The immune system has evolved multiple regulatory mechanisms to protect the host from pathogens without the self-infliction of immune pathology through an unchecked response. There is now compelling evidence that a subset of T cells defined as CD4+CD25+ (Tregs), suppress T cell activation in response to both self and microbial antigen stimulation. We previously hypothesized that Tregs play a critical role in modulating T cell activation during HIV infection. In support of this hypothesis, recently, results from our lab and others showed that Tregs are disrupted during late stages of the disease and impair HIV-specific immunity during earlier stages of the infection. These findings suggest Tregs may act as a double-edged sword during HIV infection and understanding how they fine tune immune activation will likely reveal important clues to HIV pathogenesis. Many critical gaps remain in the immunobiology of human Treg cell development and function. It is also unclear whether Tregs specifically recognize HIV antigens and have a beneficial or harmful role during HIV infection. Based on our novel findings and innovative methods to reprogram naive T cells into Tregs, we are poised to embark on addressing a number of key questions concerning the mechanism of Treg development, function and susceptibility to HIV infection. To achieve these goals we propose to determine: 1) the activation parameters of human Treg development and expansion, 2) the molecular basis of Treg hyporesponsiveness to TCR stimulation; and using the tools and knowledge from the first two aims, 3) to define antigen specificity of Tregs and whether they suppress HIV-specific immune response. The proposed studies will yield an important cellular and molecular framework to understand the in vivo interplay between Tregs and HIV. It is also anticipated that results gained from this study will facilitate the rational design of new strategies to therapeutically manipulate the regulatory arm of the immune system. Indeed, downregulation of Tregs may prove to be highly beneficial in terms of bolstering the efficacy of vaccines to HIV and other human pathogens. ? ?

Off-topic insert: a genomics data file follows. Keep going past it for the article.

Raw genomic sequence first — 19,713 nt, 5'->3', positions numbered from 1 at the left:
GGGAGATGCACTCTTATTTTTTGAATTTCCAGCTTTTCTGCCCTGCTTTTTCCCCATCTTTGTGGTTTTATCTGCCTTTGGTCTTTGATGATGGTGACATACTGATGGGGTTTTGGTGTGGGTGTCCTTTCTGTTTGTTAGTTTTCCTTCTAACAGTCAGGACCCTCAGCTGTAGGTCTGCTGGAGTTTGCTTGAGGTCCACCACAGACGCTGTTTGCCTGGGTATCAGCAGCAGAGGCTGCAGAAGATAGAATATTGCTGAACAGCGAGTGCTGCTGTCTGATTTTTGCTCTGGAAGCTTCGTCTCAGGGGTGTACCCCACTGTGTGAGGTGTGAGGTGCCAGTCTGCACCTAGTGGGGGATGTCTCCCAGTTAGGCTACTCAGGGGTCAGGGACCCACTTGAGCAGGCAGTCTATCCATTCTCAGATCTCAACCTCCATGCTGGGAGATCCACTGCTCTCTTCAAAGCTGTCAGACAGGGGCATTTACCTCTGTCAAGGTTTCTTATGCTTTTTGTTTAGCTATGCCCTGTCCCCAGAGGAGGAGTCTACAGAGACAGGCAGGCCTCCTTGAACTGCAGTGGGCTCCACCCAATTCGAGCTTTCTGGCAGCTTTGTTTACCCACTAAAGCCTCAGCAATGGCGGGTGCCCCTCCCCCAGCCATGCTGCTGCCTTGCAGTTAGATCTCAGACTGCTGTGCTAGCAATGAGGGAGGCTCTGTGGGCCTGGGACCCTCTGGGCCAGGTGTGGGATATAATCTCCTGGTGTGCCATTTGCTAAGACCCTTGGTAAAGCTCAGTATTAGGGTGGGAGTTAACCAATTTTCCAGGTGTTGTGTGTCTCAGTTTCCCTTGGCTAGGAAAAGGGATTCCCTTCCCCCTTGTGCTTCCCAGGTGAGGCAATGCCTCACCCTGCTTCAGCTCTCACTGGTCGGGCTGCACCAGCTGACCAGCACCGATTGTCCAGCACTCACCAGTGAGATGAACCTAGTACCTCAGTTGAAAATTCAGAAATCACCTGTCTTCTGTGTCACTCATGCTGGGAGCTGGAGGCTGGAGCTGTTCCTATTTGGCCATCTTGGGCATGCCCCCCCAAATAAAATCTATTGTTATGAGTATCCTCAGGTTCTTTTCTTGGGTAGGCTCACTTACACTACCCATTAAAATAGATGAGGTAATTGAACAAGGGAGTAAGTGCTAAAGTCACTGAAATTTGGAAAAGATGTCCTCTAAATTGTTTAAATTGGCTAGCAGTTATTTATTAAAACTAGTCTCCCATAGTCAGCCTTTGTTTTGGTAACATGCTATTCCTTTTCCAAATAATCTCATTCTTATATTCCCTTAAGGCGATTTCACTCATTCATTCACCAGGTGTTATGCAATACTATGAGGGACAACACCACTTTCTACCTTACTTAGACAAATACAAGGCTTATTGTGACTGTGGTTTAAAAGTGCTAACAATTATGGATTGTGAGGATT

National Institute of Health (NIH)
National Institute of Allergy and Infectious Diseases (NIAID)
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AIDS Immunology and Pathogenesis Study Section (AIP)
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Finzi, Diana
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Vanderbilt University Medical Center
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